FRANKFURT, Germany — Insect biologists have been dealing with their version of the chicken or the egg question. For bees, it’s: which came first, the venom or its stinger? A recent genetic study in Germany has finally reached a verdict. It now appears that bees were venomous long before they developed a way to sting someone else.
Many species have evolved to carry venom, but the most prevalent is an insect species called Hymenoptera. Over 6,000 species of bees, along with wasps and ants, fall into this group.
Venom is generally delivered through wounds, like puncture marks from fangs. For bees, that puncture is created by their stinger, which injects the venom into their prey or attacker within seconds. However, since venom needs to be introduced through a wound, wouldn’t bees need to have a delivery method already in place?
German researchers dissected the venomous cocktail to settle the debate on whether bees evolved stingers or venom first. The toxins are complex mixtures containing proteins of various sizes, including enzymes. Along with searching for information on the proteins in a database, the team also analyzed the proteins found in the venom of honeybees and two wild bee species — the violet carpenter and the great-banded furrow bee.
Twelve “families” of proteins were shared across the three bee species. This suggests these proteins are essential “ingredients” necessary to make this venom cocktail.
Next, the researchers turned to genetics, where they examined the genes expressing these 12 protein families in 32 insect species, including sweat bees and stingless bees. There were subtle differences across insects, such as exchanging a single letter in the genetic code. These genetic variations allowed scientists to trace back the evolution of venom in the Hymenoptera species. Venom genes were present in all insects classified as hymenopterans, suggesting a shared ancestor.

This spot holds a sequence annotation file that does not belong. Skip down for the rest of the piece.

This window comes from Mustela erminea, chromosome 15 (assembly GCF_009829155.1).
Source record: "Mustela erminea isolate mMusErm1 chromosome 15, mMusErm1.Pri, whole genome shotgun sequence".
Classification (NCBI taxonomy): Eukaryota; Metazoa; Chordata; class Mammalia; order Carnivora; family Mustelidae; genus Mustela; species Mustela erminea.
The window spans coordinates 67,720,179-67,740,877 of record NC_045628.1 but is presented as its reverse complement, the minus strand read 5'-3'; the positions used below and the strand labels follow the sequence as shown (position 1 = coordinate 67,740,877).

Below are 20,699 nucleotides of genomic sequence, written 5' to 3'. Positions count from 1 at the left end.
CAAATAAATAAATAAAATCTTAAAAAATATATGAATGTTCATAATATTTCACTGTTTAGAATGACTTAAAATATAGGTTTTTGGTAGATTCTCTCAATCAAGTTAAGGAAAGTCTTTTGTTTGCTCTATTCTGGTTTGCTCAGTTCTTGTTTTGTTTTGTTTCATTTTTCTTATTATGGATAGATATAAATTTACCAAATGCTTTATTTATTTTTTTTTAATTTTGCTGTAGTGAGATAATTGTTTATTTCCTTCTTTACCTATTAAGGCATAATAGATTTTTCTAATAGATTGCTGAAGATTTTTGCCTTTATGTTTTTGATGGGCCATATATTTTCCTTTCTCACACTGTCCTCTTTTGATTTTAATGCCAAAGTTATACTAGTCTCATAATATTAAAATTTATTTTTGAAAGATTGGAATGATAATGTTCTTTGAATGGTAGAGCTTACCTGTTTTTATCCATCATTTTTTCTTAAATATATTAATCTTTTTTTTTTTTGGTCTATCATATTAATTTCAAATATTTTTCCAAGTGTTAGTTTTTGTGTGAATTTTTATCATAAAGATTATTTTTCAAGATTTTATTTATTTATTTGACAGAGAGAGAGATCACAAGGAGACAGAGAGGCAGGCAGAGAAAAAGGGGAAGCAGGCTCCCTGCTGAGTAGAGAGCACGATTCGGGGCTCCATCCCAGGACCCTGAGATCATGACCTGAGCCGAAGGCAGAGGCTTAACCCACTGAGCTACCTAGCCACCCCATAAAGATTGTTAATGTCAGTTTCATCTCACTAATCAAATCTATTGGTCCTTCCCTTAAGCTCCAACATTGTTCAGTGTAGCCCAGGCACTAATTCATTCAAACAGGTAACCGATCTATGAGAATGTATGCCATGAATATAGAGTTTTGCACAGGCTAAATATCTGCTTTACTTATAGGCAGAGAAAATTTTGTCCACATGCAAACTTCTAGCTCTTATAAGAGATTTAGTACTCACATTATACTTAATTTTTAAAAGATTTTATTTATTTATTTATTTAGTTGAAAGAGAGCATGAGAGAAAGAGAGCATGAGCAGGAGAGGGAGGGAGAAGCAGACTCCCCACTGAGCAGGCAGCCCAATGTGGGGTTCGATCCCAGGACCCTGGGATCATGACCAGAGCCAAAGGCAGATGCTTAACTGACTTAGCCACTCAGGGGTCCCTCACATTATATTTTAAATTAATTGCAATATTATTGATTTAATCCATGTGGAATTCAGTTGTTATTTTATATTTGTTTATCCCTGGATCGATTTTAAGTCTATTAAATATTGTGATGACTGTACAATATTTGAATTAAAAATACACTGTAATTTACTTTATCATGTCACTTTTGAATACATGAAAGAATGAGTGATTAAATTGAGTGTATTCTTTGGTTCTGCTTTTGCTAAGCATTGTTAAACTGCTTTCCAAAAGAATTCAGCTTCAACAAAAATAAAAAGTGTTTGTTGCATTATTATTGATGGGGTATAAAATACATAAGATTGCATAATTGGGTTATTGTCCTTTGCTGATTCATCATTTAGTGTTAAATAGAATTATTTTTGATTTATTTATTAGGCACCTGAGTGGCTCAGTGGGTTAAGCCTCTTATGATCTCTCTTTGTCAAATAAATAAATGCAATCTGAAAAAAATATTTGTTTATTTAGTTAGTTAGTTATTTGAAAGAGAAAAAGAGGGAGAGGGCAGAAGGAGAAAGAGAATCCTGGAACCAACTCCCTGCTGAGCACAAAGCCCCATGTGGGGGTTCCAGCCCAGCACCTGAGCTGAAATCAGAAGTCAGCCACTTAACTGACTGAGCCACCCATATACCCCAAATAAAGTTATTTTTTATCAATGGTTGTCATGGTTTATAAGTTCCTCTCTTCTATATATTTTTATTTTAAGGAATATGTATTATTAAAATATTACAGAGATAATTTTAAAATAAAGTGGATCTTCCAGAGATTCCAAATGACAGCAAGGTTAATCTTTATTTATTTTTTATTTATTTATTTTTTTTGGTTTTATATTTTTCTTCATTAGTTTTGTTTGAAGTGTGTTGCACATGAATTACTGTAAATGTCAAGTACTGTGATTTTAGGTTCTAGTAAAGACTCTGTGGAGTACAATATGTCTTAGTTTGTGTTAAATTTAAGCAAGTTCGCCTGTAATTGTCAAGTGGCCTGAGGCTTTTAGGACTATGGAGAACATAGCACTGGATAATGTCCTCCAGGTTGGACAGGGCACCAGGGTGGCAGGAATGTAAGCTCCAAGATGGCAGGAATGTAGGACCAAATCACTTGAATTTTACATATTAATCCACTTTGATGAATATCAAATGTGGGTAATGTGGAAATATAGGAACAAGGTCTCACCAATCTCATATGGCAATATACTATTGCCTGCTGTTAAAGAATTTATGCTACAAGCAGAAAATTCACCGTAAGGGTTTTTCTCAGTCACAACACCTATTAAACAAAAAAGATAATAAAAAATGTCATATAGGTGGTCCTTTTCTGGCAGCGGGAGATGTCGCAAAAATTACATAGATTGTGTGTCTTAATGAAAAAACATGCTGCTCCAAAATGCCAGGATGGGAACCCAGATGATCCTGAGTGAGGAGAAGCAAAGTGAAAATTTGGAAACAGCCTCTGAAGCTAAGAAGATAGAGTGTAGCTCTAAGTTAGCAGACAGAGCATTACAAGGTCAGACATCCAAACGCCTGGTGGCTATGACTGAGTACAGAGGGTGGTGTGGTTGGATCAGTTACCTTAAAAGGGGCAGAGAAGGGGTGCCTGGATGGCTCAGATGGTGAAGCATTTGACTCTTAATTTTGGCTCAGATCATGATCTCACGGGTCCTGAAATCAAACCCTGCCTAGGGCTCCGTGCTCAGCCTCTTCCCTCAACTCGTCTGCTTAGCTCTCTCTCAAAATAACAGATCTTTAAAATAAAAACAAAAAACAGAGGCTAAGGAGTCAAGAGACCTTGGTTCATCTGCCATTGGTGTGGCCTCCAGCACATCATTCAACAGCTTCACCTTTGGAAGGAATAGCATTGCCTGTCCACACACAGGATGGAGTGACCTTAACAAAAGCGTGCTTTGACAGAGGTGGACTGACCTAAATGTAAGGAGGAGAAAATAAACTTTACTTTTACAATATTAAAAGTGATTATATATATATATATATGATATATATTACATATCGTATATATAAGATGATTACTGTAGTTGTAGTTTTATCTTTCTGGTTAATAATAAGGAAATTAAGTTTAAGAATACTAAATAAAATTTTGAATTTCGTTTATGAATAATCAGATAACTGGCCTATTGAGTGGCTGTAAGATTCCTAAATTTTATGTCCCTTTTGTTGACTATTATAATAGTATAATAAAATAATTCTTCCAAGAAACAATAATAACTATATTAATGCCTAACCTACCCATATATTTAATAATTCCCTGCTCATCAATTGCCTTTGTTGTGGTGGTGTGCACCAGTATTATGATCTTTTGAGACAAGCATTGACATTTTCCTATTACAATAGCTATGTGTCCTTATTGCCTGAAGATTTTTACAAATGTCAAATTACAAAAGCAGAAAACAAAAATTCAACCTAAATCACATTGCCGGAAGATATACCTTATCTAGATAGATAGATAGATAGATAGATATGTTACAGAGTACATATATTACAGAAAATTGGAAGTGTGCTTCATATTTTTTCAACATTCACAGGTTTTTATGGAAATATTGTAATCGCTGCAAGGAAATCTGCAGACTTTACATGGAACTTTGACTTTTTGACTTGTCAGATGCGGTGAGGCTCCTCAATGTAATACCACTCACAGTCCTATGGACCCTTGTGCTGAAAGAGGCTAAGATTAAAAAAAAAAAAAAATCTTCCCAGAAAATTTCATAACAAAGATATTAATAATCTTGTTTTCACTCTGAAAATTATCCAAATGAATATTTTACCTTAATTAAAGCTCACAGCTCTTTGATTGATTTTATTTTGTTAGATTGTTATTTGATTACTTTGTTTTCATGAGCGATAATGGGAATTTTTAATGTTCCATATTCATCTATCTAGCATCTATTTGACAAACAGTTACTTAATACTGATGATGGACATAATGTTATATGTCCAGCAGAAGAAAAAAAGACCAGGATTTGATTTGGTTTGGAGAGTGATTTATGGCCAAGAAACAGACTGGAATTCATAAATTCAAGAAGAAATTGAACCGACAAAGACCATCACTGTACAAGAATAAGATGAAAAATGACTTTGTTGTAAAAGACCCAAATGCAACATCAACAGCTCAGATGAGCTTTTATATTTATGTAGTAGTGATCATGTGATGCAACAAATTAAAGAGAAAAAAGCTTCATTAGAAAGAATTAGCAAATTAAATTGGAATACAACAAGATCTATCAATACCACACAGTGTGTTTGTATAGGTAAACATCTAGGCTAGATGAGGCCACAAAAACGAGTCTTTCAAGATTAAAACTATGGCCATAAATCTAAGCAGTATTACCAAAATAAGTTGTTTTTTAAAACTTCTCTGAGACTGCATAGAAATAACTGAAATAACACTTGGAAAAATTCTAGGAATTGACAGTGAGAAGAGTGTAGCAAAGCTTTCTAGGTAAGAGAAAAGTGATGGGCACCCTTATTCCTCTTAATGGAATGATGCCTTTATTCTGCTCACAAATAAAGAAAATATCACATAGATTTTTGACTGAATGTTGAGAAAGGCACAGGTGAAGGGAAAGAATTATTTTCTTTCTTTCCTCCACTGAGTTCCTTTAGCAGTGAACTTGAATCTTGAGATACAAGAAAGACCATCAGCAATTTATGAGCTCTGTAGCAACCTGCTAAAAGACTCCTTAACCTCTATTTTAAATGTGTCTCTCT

“This makes it highly probable that hymenopterans are venomous as an entire group,” says Björn von Reumont, a visiting scientist at the Institute for Cell Biology & Neuroscience of Goethe University Frankfurt, in a media release. “For other groups, such as Toxicofera, which includes snakes, anguids (lizards) and iguania, science is still debating whether the venoms can be traced back to a common ancestor or whether they evolved separately.”
While all insects in the Hymenoptera family have venom genes, not everyone has a stinger to spread that venom. Insects evolved different ways of delivering the toxin.
Old parasitic sawflies, for example, use an egg-laying organ to inject substances that affect a host plant. The sirex wood wasp is another insect that uses fungus to spread poison across a plant, making it easier for their larvae to live on the wood. These different actions suggest venom evolved to have different purposes. Bees use it as a form of defense, while the sirex wood wasp uses it to create suitable conditions in the plant for the larvae.
New genes discovered in bee venom include the one that expresses melittin and genes for the protein family anthophilin-1. A surprise to researchers was that there was only one gene needed to express melittin, one of the main components of venom.
“Not only are there many different variants of melittin, but the peptide also accounts for up to 60 percent of the dry weight of bee venom. That is why science previously assumed that there must be many gene copies. We were able to disprove this quite clearly.” Von Reumont concludes. “This shows us once again that genome data are the only way to draw meaningful conclusions about the evolution of venom genes.”
The study is published in the journal BMC Biology.
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